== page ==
Those who use the RAW format to store images in their digital cameras won't take anything less than that. Those who use JPEG want JPEG.
So what's the deal?
RAW -for all of you non geeky humans- is what it says it is. Raw. It's the data captured by the camera sensors and saved to the memory card with minimal processing by the camera circuitary. Any of your non-optical corrections like white balance or funky effects have no effect on the raw data file. It's more akin to an undeveloped negative for a film camera. You can't do anything with it till you develop it, but as many of us would vouch - it makes a difference if you get your film developed at a convenience store or a pro photography studio. Or better still, your own home lab if you got the bug.
yes I just compared your twinky camera electronics to seven eleven (no offense); and your top of the line computer with Photoshop or Aperture to the cool pro lab. All exaggeration aside, most cameras will give you decent processed images ready to be printed out or emailed or posted and tagged on facebook. But if you drive a stick shift or make your own greeting cards, you'll appreciate that controlling some aspects of the process that your care about is more than pure functionality. So what if you end up with a crappy looking pic you just created out of the raw file?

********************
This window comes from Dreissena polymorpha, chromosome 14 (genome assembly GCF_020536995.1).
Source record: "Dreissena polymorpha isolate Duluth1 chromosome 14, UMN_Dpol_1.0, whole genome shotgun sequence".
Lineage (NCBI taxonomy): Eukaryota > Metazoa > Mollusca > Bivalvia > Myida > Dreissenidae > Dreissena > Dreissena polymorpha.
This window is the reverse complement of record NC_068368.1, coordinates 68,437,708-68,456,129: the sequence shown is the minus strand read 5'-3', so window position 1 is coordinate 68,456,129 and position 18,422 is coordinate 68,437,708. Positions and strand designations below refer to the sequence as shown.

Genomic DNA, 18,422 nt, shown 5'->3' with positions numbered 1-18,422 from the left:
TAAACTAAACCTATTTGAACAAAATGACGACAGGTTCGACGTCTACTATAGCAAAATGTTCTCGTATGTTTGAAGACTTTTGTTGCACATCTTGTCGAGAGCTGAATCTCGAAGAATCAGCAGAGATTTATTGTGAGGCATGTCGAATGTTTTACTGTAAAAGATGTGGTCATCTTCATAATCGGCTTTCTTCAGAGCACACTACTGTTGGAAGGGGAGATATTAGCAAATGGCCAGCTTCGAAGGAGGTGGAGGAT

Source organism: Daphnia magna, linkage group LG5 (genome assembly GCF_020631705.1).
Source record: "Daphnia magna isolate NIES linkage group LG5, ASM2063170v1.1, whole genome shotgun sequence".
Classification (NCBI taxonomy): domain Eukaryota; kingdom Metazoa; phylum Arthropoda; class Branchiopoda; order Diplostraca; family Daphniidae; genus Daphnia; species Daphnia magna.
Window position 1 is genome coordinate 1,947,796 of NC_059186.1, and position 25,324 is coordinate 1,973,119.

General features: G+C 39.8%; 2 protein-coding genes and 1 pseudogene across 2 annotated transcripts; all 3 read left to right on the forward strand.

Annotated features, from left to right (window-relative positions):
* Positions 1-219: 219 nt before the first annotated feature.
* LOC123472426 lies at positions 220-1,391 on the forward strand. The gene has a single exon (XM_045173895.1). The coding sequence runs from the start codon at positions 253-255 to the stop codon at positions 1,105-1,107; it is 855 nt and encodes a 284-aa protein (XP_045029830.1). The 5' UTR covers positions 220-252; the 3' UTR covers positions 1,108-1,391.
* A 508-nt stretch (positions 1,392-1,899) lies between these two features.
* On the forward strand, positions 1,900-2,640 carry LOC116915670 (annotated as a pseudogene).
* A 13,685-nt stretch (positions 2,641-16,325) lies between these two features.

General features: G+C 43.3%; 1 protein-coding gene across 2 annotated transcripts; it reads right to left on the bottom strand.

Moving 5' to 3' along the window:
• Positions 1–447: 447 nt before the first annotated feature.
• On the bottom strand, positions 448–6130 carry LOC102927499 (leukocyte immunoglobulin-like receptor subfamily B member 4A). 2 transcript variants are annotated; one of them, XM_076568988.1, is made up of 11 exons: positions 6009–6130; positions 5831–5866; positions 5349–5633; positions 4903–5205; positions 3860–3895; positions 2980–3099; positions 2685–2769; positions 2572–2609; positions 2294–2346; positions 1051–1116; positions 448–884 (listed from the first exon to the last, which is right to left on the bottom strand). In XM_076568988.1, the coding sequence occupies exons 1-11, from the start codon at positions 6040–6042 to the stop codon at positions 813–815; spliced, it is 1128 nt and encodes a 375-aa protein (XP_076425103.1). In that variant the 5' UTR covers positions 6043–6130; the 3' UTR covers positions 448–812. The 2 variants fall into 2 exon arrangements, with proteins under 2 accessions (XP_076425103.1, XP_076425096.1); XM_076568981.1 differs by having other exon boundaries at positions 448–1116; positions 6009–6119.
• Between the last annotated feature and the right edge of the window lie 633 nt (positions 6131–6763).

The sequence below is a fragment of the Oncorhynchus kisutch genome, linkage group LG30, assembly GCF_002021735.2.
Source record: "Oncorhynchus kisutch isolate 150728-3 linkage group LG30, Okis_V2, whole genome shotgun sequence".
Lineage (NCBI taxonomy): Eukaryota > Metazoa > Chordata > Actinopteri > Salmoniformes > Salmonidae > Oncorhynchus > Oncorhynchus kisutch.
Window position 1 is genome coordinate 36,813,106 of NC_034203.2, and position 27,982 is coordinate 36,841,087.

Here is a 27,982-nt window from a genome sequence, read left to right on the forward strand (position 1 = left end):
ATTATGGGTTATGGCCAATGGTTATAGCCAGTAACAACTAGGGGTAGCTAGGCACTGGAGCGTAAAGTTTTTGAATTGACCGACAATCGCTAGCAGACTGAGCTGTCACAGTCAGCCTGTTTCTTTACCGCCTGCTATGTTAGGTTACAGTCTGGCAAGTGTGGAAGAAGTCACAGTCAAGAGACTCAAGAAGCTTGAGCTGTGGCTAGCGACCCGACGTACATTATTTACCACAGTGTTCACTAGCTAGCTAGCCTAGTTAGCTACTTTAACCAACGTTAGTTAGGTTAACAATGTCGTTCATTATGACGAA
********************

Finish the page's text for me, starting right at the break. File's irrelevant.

What's the final word- Raw or Jpeg?
Well... Jpeg will not kill you. But if you want to give Raw a chance, go for it. Keep in mind that Raw files are huge and you'll need a good image processing software to make the best of it. If you can't afford one, there are open source softwares available for free.
Many digital cameras apply some kind of perspective correction that's unique to the fixed or removable lens on that camera. Make sure you can live without it or that the software you use has built in routines to apply the same correction. In my opinion, correcting the perspective electronically instead of optically stinks.
I'm going to leave it here. You'll find a lot of information on Raw and other formats online if you want to get in the trenches of technicalities. Just use what you are comfortable with. As for me, I shoot in Jpeg. I can engage in a philosophical discussion on the reasons...but maybe some other time.